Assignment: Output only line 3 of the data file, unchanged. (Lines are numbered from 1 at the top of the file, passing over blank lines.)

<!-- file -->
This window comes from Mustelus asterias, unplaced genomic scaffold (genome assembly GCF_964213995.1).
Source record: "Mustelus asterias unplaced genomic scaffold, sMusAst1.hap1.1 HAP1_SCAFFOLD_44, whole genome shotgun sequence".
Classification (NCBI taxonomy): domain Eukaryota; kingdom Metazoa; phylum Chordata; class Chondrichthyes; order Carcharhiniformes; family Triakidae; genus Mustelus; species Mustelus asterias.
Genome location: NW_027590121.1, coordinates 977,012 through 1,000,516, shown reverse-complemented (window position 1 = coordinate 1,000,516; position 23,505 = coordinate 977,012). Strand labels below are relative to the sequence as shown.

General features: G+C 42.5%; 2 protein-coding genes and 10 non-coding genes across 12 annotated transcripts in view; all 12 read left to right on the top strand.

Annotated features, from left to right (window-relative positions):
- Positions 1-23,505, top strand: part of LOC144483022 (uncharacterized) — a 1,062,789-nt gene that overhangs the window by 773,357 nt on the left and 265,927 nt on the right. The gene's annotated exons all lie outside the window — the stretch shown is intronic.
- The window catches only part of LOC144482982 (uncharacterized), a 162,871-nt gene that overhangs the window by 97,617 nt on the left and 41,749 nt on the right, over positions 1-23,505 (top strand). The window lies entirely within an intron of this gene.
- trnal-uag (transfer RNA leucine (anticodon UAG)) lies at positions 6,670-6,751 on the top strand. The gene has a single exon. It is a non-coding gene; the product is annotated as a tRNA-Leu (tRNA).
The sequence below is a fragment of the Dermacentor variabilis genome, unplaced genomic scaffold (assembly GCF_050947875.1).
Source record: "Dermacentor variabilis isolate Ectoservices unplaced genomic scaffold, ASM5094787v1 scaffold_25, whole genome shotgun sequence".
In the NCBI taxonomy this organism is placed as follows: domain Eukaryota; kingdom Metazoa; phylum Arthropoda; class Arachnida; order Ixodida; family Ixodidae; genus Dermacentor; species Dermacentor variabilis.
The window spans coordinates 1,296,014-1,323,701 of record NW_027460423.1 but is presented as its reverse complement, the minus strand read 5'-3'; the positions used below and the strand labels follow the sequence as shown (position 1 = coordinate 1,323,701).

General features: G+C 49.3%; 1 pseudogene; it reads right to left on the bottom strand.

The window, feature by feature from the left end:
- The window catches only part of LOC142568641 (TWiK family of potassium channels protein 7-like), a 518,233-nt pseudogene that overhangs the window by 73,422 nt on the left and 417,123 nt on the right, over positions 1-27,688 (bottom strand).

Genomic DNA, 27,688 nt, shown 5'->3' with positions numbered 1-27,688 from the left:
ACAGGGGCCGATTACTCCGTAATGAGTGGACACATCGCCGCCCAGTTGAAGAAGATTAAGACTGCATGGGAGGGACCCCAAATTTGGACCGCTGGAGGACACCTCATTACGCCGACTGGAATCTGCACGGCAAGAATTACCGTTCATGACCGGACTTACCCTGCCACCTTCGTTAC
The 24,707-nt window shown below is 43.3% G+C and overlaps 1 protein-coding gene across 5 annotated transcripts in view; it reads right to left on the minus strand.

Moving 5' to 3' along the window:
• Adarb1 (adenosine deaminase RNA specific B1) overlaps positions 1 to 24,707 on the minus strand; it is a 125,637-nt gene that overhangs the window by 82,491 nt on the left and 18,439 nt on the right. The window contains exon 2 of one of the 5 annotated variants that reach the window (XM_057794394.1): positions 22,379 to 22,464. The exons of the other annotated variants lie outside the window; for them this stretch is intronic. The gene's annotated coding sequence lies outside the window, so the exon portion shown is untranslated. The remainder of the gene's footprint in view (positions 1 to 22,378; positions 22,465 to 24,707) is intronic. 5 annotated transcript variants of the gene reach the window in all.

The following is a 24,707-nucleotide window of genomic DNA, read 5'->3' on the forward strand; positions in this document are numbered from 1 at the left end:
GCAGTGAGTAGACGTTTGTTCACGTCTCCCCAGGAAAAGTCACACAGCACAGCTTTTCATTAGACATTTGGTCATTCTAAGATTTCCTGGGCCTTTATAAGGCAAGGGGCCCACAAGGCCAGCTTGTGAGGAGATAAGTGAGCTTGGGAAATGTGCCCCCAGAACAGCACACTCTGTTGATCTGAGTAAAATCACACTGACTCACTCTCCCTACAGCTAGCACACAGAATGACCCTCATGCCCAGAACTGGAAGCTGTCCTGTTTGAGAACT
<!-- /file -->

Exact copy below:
Classification (NCBI taxonomy): domain Eukaryota; kingdom Metazoa; phylum Chordata; class Chondrichthyes; order Carcharhiniformes; family Triakidae; genus Mustelus; species Mustelus asterias.